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KATIVA-NOLA's Early Findings and Publications

New Orleans East Vietnamese shops, Post KatrinaDates: 2005-Present

Funding Source: The National Institutes of Health (NICHD; NIMH) Tulane University's Research Enhancement Award; The Thomas C. Keller Professorship at Tulane University

The Research Team and Partners:

  • Tulane University School of Public Health and Tropical Medicine (Primary Recipient), Principal Investigator: Mark J VanLandingham, PhD, MPH
  • Mary Queen of Viet Nam Community Development Corporation
  • Vietnamese Initiatives in Economic Training (VIET)
  • Vietnamese American Community in Louisiana (VAC)
  • Boat People SOS (BPSOS)

Countries: US

Early Findings

  • Vietnamese New Orleanians had among the highest rate of return among all ethnic groups
  • Crime and lack of health care were major concerns among those who had returned by the first-year anniversary of Hurricane Katrina.
  • Use of routine health care services declined among Vietnamese Americans during the first two years after Katrina. Declines were particularly steep among women and the middle-aged.
  • Vietnamese New Orleanians have elevated levels of post-traumatic stress disorder (PTSD) following Katrina compared to Vietnamese Americans nationally.
  • Vietnamese New Orleanians have far lower rates of PTSD than those reported for other groups affected by Katrina.
  • Being comfortable in both American and Vietnamese cultures appears to provide substantial resilience in the face of a major catastrophe such as Hurricane Katrina.
KATIVA-NOLA's Peer-reviewed journal articles
  • Vu, Lung and Mark VanLandingham. 2012. Physical and mental health consequences of Katrina on Vietnamese immigrants in New Orleans: A pre- and post-disaster assessment. Journal of Immigrant and Minority Health 14(3):386-394.
  • Do, Mai, Paul Hutchinson, Kathryn Mai, and Mark VanLandingham. 2009. Disparities in health care among Vietnamese New Orleanians and the impacts of Hurricane Katrina. Research in the Sociology of Health Care 27:301-319.
  • Norris, Fran, Mark VanLandingham, and Lung Vu. 2009. PTSD in Vietnamese Americans Following Hurricane Katrina: Prevalence, Patterns, and Predictors. Journal of Traumatic Stress 22-2: 91-101.
  • Vu, Lung, Mark VanLandingham, Mai Do, and Carl L. Bankston III. 2009. Evacuation and Return of Vietnamese New Orleanians Affected by Hurricane Katrina. Organization and Environment 22: 422-436.
KATIVA-NOLA's Other Publications
  • VanLandingham Mark. 2014. How culture - and other factors – help the Vietnamese of New Orleans recover from Hurricane Katrina. Policy Brief for the Scholars Strategy Network. Cambridge, MA: Scholars Strategy Network.
  • Tran, Thanh Cam and Mark VanLandingham. 2013. Hurricane Katrina’s Impacts on Vietnamese Americans in New Orleans, Louisiana (KATIVA-NOLA): Project Report. Manuscript.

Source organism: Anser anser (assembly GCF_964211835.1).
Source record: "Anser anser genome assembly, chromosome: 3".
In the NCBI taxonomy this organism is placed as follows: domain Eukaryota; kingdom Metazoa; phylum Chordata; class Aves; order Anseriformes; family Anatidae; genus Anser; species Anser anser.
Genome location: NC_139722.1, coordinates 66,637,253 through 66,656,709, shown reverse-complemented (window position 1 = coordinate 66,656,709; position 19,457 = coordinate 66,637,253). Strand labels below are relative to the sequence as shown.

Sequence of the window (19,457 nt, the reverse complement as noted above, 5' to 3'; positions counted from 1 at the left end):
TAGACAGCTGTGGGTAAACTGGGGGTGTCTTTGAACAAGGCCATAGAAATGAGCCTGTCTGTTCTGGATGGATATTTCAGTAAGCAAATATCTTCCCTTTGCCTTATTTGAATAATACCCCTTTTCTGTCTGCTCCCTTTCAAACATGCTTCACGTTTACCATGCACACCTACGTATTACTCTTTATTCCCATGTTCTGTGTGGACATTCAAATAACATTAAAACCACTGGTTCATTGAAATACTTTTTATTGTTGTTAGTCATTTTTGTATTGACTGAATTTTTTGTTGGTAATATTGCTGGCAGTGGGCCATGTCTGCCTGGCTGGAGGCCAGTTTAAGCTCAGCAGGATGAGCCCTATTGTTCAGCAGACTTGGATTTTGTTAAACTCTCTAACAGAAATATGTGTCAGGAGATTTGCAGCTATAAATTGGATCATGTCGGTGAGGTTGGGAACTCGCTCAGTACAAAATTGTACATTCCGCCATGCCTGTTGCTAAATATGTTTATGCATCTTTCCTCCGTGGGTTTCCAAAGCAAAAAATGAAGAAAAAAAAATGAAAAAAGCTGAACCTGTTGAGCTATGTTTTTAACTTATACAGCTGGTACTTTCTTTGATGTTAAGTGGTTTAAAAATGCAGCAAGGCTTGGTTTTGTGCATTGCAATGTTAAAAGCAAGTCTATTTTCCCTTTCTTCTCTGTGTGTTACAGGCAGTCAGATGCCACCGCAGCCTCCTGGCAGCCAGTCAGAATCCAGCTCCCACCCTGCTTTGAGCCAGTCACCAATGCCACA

• Carlin Kathleen, Alex Priebe, Caitlin Canfield, and Mark VanLandingham. 2012. Uống Nước Nhớ Nguồn (When you drink from the spring, remember the source); a narrative of Vietnamese American resilience. In Mendenhall E and A Koon, eds. Environmental Health Narratives: A Reader for Youth. University of New Mexico Press: Albuquerque, NM.
  • Carlin, Kathleen, Alexandra Priebe, Mai Do, Carl Bankston, and Mark VanLandingham. 2011. Culture and Resiliency within a Vietnamese-American Enclave post-Katrina. Global Horizons, Center for Policy and Resilience, University of Southern Mississippi Gulf Coast, Long Beach, MS.
  • Carlin, Kathleen. 2011. A hurricane is nothing! Louisiana Folklore Miscellany 21.
  • VanLandingham, Mark. 2010. A second disaster tests Vietnamese American resilience on the Gulf Coast. Social Science Research Council’s Items and Issues 6(3).
  • Vu, Lung and Kathleen Carlin. 2008. New Orleans’ Vietnamese-American Community continues to recover post-Katrina. Image Magazine. Spring/summer 2008; pp 32-33.
VCNHS Peer-reviewed journal articles
  • Fu, Hongyun and Mark VanLandingham. 2012. Mental health consequences of international migration for Vietnamese Americans and the mediating effect of social networks: Results from a natural experiment approach. Demography 49(2): 393-424 (lead article).
  • Fu Hongyun and Mark VanLandingham. 2012. Disentangling the effects of migration, selection and acculturation on weight and body fat distribution: Results from a natural experiment involving Vietnamese Americans, returnees, and never-leavers. Journal of Immigrant and Minority Health 14(5): 786-796.
  • Fu, Hongyun and Mark VanLandingham. 2010. Mental and physical health consequences of repatriation for Vietnamese returnees. Journal of Refugee Studies 23(2): 160-182.
VCNHS Peer-reviewed book chapters
  • VanLandingham Mark. In press. Promoting teamwork, from within and from afar. In Dingwall, Robert, and Mary McDonnell (eds). The Handbook of Research Management. London: Sage.
  • VanLandingham, Mark and Mengxi Zhang. In press. Migration and health. In Ritzer, George and J. Michael Ryan (eds). The Encyclopedia of Sociology. Oxford: Blackwell Books.
  • VanLandingham Mark and Hongyun Fu. 2012. Migration and health in Southeast Asia. In Williams, Lindy and Philip Guest (eds). Demographic Change in Southeast Asia. Ithaca: Cornell University Southeast Asia Program Publications.
  • VanLandingham, Mark. 2009. Impacts of rural to urban migration on the health of young adult migrants in Ho Chi Minh City, Vietnam. In: Luong, Hy Van (editor): Urbanization, Migration, and Poverty in a Vietnamese Metropolis: Ho Chi Minh City in Comparative Perspective. Singapore: National University of Singapore Press.